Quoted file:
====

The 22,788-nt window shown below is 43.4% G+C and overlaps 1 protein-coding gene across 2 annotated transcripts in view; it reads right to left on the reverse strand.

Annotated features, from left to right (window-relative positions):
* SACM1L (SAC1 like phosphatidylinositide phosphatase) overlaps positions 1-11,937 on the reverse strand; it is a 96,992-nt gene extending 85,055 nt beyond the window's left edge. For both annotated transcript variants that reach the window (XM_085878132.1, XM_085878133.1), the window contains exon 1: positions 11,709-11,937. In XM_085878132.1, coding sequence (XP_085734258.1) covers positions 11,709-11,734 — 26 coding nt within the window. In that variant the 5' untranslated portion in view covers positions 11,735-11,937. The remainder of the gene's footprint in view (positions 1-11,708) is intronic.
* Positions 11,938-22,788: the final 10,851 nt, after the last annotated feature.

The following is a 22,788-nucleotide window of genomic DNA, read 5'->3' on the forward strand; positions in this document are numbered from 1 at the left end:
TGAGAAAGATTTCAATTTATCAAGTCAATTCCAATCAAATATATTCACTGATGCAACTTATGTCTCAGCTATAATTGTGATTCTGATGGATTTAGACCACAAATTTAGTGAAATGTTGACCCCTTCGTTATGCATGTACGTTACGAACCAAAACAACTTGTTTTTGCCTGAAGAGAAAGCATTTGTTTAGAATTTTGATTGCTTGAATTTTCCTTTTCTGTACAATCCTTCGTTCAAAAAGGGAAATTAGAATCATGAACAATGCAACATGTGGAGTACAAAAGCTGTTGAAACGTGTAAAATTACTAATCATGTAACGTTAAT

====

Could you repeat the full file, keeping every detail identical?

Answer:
The 22,788-nt window shown below is 43.4% G+C and overlaps 1 protein-coding gene across 2 annotated transcripts in view; it reads right to left on the reverse strand.

Annotated features, from left to right (window-relative positions):
* SACM1L (SAC1 like phosphatidylinositide phosphatase) overlaps positions 1-11,937 on the reverse strand; it is a 96,992-nt gene extending 85,055 nt beyond the window's left edge. For both annotated transcript variants that reach the window (XM_085878132.1, XM_085878133.1), the window contains exon 1: positions 11,709-11,937. In XM_085878132.1, coding sequence (XP_085734258.1) covers positions 11,709-11,734 — 26 coding nt within the window. In that variant the 5' untranslated portion in view covers positions 11,735-11,937. The remainder of the gene's footprint in view (positions 1-11,708) is intronic.
* Positions 11,938-22,788: the final 10,851 nt, after the last annotated feature.

The following is a 22,788-nucleotide window of genomic DNA, read 5'->3' on the forward strand; positions in this document are numbered from 1 at the left end:
TGAGAAAGATTTCAATTTATCAAGTCAATTCCAATCAAATATATTCACTGATGCAACTTATGTCTCAGCTATAATTGTGATTCTGATGGATTTAGACCACAAATTTAGTGAAATGTTGACCCCTTCGTTATGCATGTACGTTACGAACCAAAACAACTTGTTTTTGCCTGAAGAGAAAGCATTTGTTTAGAATTTTGATTGCTTGAATTTTCCTTTTCTGTACAATCCTTCGTTCAAAAAGGGAAATTAGAATCATGAACAATGCAACATGTGGAGTACAAAAGCTGTTGAAACGTGTAAAATTACTAATCATGTAACGTTAAT